Java applet

Java

virtual machine

..........

..........

..........

..........

WHY CAN’T JAVA APPLETS BE USED INSTEAD OF CORBA FOR

INTEROPERABILITY?

OS #1

OS #2

- They can be, if new applications are written for a virtual machine.

- CORBA is appropriate when legacy applications, in different languages and on

different machines, must be included in the system, or where large applications

are best written in a native computing environment.

- Joint use of Java applets and CORBA is possible, e.g. for conveying alterations

to CORBA objects via Java applets.


Open networking in the internet age stephen b weinstein

WHAT IS THE RELATIONSHIP OF CORBA TO TINA-C?

- TINA-C* is a distributed object network architecture addressing the objectives

described earlier.

- The TINA-C Consortium appears to be considering CORBA as the foundation

ORB for its architecture, and is suggesting appropriate new features in CORBA.

- CORBA offers a fresh opportunity to deploy a widely accepted and conceptually

simple distributed object architecture in which many TINA functions can be

realized in the ORB or in Object Services.

* http://www.tinac.com/


Open networking in the internet age stephen b weinstein

CONCEPTUAL CORBA-BASED DISTRIBUTED OBJECT NETWORK

ARCHITECTURE

Library of helper

applications

multimedia

application

multimedia

application

abstract

service

abstract

service

object

service

object

service

Find service objects.

Remote procedure call

Distributed Object Environment

Runs on TCP/IP

Abstract Interface

Control

object

Control

object

Administrative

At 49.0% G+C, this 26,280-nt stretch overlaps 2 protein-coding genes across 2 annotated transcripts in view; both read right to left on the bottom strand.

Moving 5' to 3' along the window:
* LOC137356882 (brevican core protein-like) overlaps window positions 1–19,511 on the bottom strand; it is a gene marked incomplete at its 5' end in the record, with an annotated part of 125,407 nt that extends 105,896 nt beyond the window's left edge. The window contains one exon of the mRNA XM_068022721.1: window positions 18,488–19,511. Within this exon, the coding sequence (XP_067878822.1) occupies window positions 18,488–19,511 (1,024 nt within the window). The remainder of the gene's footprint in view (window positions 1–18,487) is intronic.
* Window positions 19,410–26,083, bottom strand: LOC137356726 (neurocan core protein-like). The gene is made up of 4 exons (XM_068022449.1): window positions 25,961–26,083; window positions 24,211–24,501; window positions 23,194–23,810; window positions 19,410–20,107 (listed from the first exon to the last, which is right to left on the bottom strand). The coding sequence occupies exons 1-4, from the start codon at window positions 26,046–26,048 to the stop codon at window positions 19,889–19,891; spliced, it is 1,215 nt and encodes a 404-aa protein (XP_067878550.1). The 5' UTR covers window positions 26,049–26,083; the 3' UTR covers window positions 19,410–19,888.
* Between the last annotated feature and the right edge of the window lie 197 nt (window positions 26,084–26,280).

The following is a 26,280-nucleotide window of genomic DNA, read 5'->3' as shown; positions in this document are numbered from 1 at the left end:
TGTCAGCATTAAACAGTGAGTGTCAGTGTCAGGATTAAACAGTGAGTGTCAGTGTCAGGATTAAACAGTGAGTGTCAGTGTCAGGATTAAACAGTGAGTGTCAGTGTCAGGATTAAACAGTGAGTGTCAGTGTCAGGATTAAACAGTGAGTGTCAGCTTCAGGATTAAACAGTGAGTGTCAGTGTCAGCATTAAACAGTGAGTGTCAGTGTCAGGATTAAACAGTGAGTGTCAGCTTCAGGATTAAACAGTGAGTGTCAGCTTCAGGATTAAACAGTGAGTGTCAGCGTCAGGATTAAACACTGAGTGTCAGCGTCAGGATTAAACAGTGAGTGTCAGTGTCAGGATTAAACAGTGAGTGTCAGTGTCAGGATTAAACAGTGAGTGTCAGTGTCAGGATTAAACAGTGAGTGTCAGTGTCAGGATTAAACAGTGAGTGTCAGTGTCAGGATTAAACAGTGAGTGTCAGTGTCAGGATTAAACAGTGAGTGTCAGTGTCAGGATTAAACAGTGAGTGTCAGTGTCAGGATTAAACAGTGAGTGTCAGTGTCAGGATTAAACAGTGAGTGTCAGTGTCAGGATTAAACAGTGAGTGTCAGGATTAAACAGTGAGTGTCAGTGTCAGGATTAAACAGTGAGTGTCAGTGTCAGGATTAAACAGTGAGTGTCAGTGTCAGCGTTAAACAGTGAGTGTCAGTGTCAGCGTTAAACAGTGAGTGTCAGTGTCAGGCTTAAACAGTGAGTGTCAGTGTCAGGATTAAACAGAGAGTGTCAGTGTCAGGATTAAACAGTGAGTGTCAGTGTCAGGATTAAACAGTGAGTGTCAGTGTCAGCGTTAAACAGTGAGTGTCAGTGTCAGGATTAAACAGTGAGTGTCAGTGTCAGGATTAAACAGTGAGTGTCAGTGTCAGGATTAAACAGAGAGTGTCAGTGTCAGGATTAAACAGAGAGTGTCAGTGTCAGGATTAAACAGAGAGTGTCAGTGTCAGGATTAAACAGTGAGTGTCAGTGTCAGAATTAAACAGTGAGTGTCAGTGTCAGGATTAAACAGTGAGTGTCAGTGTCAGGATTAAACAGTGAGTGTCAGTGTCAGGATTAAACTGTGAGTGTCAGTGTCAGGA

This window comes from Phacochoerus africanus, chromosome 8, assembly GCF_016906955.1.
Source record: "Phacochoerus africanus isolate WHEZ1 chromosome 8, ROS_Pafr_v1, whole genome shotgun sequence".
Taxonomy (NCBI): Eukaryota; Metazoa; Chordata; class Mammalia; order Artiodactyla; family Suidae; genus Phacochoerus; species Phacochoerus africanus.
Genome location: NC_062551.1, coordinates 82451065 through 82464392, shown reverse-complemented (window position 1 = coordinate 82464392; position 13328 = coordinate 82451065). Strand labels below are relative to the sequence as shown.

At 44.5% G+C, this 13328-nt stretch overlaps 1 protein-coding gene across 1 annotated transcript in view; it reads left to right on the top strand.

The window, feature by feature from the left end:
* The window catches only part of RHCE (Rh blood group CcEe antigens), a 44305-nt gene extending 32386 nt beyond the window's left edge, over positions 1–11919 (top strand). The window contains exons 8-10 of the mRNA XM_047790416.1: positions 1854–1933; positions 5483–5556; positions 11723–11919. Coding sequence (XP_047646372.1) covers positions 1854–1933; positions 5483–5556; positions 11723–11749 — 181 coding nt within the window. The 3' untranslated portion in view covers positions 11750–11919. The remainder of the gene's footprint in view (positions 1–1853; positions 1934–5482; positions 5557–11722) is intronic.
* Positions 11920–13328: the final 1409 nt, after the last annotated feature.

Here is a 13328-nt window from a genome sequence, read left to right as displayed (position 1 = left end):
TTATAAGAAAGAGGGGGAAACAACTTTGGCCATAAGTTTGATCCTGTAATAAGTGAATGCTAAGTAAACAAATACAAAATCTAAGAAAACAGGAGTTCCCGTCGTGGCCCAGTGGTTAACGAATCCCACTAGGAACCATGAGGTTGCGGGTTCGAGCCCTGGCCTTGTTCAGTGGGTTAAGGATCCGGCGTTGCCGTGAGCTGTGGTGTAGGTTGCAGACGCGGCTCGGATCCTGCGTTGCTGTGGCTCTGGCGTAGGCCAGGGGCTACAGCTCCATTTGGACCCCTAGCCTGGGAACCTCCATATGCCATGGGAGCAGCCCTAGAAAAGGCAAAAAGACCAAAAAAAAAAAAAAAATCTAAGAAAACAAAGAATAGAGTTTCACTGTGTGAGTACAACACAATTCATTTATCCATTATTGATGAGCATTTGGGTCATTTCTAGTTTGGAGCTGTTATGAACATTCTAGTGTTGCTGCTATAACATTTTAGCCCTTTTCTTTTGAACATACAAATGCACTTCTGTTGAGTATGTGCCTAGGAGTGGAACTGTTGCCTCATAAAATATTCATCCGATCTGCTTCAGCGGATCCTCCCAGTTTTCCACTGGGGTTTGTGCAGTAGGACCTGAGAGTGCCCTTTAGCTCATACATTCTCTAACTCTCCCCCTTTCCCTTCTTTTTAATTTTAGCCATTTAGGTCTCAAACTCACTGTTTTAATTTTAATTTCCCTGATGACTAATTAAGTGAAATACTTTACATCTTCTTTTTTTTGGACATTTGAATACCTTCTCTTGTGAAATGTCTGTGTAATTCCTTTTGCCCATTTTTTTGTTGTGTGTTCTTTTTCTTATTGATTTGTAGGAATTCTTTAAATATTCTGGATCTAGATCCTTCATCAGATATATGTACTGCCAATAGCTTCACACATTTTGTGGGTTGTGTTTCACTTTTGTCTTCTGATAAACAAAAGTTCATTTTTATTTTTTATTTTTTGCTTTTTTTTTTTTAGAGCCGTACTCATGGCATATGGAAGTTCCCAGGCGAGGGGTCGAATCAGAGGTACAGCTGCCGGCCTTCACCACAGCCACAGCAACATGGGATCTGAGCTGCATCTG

object

Monitoring

object

Monitoring

object

Administrative

object

Network Resources


Open networking in the internet age stephen b weinstein

POTENTIAL CORBA INTERFACES

Abstract services

(include functions of

UNI signaling entity)

END SYSTEM

NETWORK SYSTEMS

CORBA

wrapper

Applications

NM

applications

domain re-

sources mgr

admiss/

QoS policy

CMIP

interface

CORBA

Monitoring

entity

Control entity

Administrative

agent

TCP/IP

Proprietary

Network(s)

data

Switch and/or

router

connection OA&M

or routing


Open networking in the internet age stephen b weinstein

MM applic.

MM applic.

..........

..........

Control

..........

..........

..........

..........

object

services

NIC

WinNT

..........

..........

Portable

PC

Wireless ATM

functions

NEC C&C RESEARCH LABS INTEGRATED ATM TESTBED*

(Princeton, N.J.)

MCCP

NEC Model 5 switches

155Mbps

abstract

services

Solaris

MUX

Display/camera/

storage devices

Wireless

ATM net

initially

T1

initially 8Mbps

To Germany

(MAY project)

CORBA-based distributed

object system under development

MCCP: Multimedia C&C Prototype

(ATM and media distribution functions)

* Directed by D. Raychaudhuri


Open networking in the internet age stephen b weinstein

CONCLUDING OBSERVATIONS

- A unifying software architecture can integrate diverse application and

networking worlds.

- The conceptual simplification of distributed object architecture may have

performance costs that need to be addressed. Existing work suggests

that good performance is possible with implementation care.

Refs:

1) A. Lazar, S. Bhonsle, & K-S. Lim, “A binding architecture for multimedia networks”, J. Parallel

& Distrib. Computing, vol. 30, 1995, pp. 204-216.

2) D. Schmidt, A. Gokhale, T. Harrison, & G. Prulkar, “A high performance endsystem architecture for

real-time CORBA”, IEEE Commun. Mag., Feb., 1997.

- Multimedia QoS-based services in broadband networks will be easier to realize

and control with a distributed object architecture and libraries of object services and

utilities.